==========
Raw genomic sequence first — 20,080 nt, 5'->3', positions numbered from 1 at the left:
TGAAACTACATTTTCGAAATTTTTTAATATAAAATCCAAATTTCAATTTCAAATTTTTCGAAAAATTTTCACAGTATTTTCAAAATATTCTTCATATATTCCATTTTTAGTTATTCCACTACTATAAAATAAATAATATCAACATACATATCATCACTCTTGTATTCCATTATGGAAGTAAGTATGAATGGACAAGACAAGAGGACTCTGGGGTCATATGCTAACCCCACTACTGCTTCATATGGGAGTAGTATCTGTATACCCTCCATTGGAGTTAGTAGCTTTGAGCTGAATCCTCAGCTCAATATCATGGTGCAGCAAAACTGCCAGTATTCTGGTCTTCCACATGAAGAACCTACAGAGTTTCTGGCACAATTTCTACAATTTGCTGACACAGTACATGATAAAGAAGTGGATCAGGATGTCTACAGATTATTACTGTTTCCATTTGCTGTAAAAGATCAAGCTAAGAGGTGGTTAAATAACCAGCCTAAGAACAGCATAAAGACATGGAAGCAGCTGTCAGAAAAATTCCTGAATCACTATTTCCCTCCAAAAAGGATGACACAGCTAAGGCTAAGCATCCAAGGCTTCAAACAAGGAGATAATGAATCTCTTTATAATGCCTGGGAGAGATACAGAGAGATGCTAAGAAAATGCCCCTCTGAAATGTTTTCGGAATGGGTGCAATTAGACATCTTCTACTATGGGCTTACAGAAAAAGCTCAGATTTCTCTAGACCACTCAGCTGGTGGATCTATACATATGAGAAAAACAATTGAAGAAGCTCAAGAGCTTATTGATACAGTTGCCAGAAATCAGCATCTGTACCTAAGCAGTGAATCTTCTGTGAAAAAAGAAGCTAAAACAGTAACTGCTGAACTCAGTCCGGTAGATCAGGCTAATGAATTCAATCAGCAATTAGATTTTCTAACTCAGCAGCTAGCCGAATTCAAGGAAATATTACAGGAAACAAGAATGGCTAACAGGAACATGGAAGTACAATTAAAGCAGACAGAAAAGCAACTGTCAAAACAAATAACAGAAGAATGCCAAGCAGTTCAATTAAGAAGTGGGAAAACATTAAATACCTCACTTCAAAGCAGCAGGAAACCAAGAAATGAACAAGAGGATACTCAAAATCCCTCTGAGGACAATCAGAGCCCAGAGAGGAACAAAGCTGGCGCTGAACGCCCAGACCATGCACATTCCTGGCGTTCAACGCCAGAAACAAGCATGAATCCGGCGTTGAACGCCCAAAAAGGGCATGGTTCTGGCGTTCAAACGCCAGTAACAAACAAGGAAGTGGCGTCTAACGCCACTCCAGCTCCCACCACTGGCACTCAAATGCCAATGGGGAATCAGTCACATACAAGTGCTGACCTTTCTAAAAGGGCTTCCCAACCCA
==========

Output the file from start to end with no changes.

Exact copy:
Raw genomic sequence first — 20,080 nt, 5'->3', positions numbered from 1 at the left:
TGAAACTACATTTTCGAAATTTTTTAATATAAAATCCAAATTTCAATTTCAAATTTTTCGAAAAATTTTCACAGTATTTTCAAAATATTCTTCATATATTCCATTTTTAGTTATTCCACTACTATAAAATAAATAATATCAACATACATATCATCACTCTTGTATTCCATTATGGAAGTAAGTATGAATGGACAAGACAAGAGGACTCTGGGGTCATATGCTAACCCCACTACTGCTTCATATGGGAGTAGTATCTGTATACCCTCCATTGGAGTTAGTAGCTTTGAGCTGAATCCTCAGCTCAATATCATGGTGCAGCAAAACTGCCAGTATTCTGGTCTTCCACATGAAGAACCTACAGAGTTTCTGGCACAATTTCTACAATTTGCTGACACAGTACATGATAAAGAAGTGGATCAGGATGTCTACAGATTATTACTGTTTCCATTTGCTGTAAAAGATCAAGCTAAGAGGTGGTTAAATAACCAGCCTAAGAACAGCATAAAGACATGGAAGCAGCTGTCAGAAAAATTCCTGAATCACTATTTCCCTCCAAAAAGGATGACACAGCTAAGGCTAAGCATCCAAGGCTTCAAACAAGGAGATAATGAATCTCTTTATAATGCCTGGGAGAGATACAGAGAGATGCTAAGAAAATGCCCCTCTGAAATGTTTTCGGAATGGGTGCAATTAGACATCTTCTACTATGGGCTTACAGAAAAAGCTCAGATTTCTCTAGACCACTCAGCTGGTGGATCTATACATATGAGAAAAACAATTGAAGAAGCTCAAGAGCTTATTGATACAGTTGCCAGAAATCAGCATCTGTACCTAAGCAGTGAATCTTCTGTGAAAAAAGAAGCTAAAACAGTAACTGCTGAACTCAGTCCGGTAGATCAGGCTAATGAATTCAATCAGCAATTAGATTTTCTAACTCAGCAGCTAGCCGAATTCAAGGAAATATTACAGGAAACAAGAATGGCTAACAGGAACATGGAAGTACAATTAAAGCAGACAGAAAAGCAACTGTCAAAACAAATAACAGAAGAATGCCAAGCAGTTCAATTAAGAAGTGGGAAAACATTAAATACCTCACTTCAAAGCAGCAGGAAACCAAGAAATGAACAAGAGGATACTCAAAATCCCTCTGAGGACAATCAGAGCCCAGAGAGGAACAAAGCTGGCGCTGAACGCCCAGACCATGCACATTCCTGGCGTTCAACGCCAGAAACAAGCATGAATCCGGCGTTGAACGCCCAAAAAGGGCATGGTTCTGGCGTTCAAACGCCAGTAACAAACAAGGAAGTGGCGTCTAACGCCACTCCAGCTCCCACCACTGGCACTCAAATGCCAATGGGGAATCAGTCACATACAAGTGCTGACCTTTCTAAAAGGGCTTCCCAACCCA